“It’s the service they render the client. They have to act like a chauffeur; they have to be willing to open doors, to go out of their way to give them service because this is a service business.”
Starlite issues a handbook to its chauffeurs, outlining what is expected of them. “When we hire chauffeurs, we would rather hire one who’s experienced, who has worked for other companies. Then we can tell them what we expect of them.
“Our senior chauffeurs make between $40,000 and $50,000 a year. We’ve had some here since 1977 and 1978. Our highest turnover is among the new chauffeurs who haven’t been here that long. But once they become senior chauffeurs, they stay because we have company benefits. They get an increase in salary every year. The longer they’re here the more they make per hour. This is good for us because we get to keep our experienced chauffeurs.”
Starlite chauffeurs work four days consecutively and rest two days. When chauffeurs turn in their limousines after their four days, the incoming shift chooses which limousines they wish to drive. First choice is made by the employee with the most seniority. During their four-day tour of duty, chauffeurs are on call 24 hours a day, Grabowski said. However, they are not worked to the point of exhaustion. “We make sure they get enough sleep at night. Somebody that drops (a client) after midnight is not going to get up at five in the morning. We’re going to give the early morning orders to the drivers who dropped early in the evening. So it’s like rotation.”
Grabowski imposes rules on employees the same as any other service-oriented business. “I don’t allow my chauffeurs to smoke in the limousines. If they’re caught smoking in the limousine, whether a passenger is in the limousine or not, it’s an automatic two-week suspension for the first offense.”
In order to expedite efficiency at congested Los Angeles International Airport, Starlite uses two representatives who meet passengers at the gate. “The chauffeurs don’t go up to the gate,” Grabowski outlined. “When the representative has met the passenger, walked him down and helped him with his luggage, he then will call the limousine using his two-way radio. It will be there by the time he and the passenger get downstairs.”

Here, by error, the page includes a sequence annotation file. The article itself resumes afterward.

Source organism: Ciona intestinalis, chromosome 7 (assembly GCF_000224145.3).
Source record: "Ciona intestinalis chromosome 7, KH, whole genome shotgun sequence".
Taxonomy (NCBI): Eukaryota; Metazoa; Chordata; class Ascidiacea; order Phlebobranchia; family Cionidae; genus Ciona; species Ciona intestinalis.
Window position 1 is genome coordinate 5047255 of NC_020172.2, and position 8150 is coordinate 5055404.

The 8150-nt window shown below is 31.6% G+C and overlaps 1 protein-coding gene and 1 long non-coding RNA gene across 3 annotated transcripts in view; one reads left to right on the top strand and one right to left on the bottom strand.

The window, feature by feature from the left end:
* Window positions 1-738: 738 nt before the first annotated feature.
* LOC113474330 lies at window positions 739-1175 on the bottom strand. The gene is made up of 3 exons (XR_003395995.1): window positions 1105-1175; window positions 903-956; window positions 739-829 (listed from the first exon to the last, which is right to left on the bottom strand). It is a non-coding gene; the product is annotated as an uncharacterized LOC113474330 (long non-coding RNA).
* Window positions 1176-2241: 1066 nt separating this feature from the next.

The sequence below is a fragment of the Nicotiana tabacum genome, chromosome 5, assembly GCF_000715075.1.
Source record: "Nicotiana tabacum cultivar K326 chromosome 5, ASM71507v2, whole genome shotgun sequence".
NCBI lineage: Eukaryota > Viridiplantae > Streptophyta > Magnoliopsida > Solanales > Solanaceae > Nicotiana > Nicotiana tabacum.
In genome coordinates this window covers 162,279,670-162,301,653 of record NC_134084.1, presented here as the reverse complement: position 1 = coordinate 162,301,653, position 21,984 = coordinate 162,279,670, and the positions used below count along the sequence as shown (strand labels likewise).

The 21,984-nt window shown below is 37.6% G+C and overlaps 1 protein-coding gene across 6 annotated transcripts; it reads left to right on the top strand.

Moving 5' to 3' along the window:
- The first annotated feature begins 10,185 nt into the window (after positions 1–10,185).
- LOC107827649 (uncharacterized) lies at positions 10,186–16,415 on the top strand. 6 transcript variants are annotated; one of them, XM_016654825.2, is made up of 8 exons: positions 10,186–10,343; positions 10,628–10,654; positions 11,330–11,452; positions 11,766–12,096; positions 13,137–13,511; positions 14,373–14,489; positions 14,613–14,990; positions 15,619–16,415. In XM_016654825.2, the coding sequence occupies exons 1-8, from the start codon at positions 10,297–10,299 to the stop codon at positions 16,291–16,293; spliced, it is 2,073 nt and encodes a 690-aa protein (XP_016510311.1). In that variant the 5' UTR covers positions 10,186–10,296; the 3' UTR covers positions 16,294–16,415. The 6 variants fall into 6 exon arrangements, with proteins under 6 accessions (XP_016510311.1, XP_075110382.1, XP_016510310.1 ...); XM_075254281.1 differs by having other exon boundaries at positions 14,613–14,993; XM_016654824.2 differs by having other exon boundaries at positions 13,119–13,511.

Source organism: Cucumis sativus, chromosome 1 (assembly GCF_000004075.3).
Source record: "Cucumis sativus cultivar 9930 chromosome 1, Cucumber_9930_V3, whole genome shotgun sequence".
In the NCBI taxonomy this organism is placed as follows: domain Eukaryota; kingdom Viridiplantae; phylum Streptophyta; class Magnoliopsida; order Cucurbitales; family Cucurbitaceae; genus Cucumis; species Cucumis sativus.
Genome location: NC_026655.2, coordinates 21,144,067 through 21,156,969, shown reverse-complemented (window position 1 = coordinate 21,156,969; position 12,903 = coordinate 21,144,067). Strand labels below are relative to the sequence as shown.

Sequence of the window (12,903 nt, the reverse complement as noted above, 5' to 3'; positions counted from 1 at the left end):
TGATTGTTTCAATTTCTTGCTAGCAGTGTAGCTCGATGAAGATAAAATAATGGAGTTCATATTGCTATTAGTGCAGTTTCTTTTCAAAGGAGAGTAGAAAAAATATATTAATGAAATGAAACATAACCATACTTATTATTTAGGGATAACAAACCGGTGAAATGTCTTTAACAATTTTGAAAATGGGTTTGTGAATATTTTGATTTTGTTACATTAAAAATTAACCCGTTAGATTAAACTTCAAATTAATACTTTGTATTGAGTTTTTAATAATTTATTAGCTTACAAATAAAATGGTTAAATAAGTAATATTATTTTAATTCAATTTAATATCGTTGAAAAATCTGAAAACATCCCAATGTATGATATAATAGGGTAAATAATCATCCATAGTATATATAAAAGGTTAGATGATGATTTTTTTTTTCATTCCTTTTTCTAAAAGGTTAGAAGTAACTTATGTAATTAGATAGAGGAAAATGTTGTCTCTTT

Dependability, especially for a client obtained through referral, plays an important part in attracting repeat business. Most of Starlite’s referrals come from fellow members of Limousine Operators International. “We’re the LOI company in Los Angeles. We get numerous referrals because we give a good deal of referrals to the rest of the organization,” Grabowski said. “We get thousands of dollars worth of business every month from the rest of the group.”
Out-of-town referrals are welcome business, but the daily bread-and-butter comes from steady clients who have used Starlite and keep coming back for more.
“The most important accounts are the corporate accounts and management companies who have entertainers as clients. We have a public relations person to present ourselves to clients as well as drum-up new business,” he said. “Clients know what they’re getting here. They know they can depend on us. They know that if they want a limousine at 6:15 in the morning that it will be there at 6:15.”
Each piece of rolling stock is equipped with a two-way radio monitoring two frequencies. One transmitter sits atop Mount Wilson and one atop Mount Lukens, both situated north of Los Angeles in the San Gabriel Mountains.
“If a limousine is near an area where Mount Wilson is better, we use that frequency. Mount Lukens is good for the San Fernando Valley and Wilson is good for Beverly Hills, Century City and Santa Monica. Farther south, either one is good for Orange County. Our radios will reach Santa Barbara as well,” Grabowski said.
As most operators are finding, limousine service continues to thrive and prosper. In Grabowski’s words, “People in industry are using limousines more now as a necessity rather than as just something to show off. It’s a business tool.”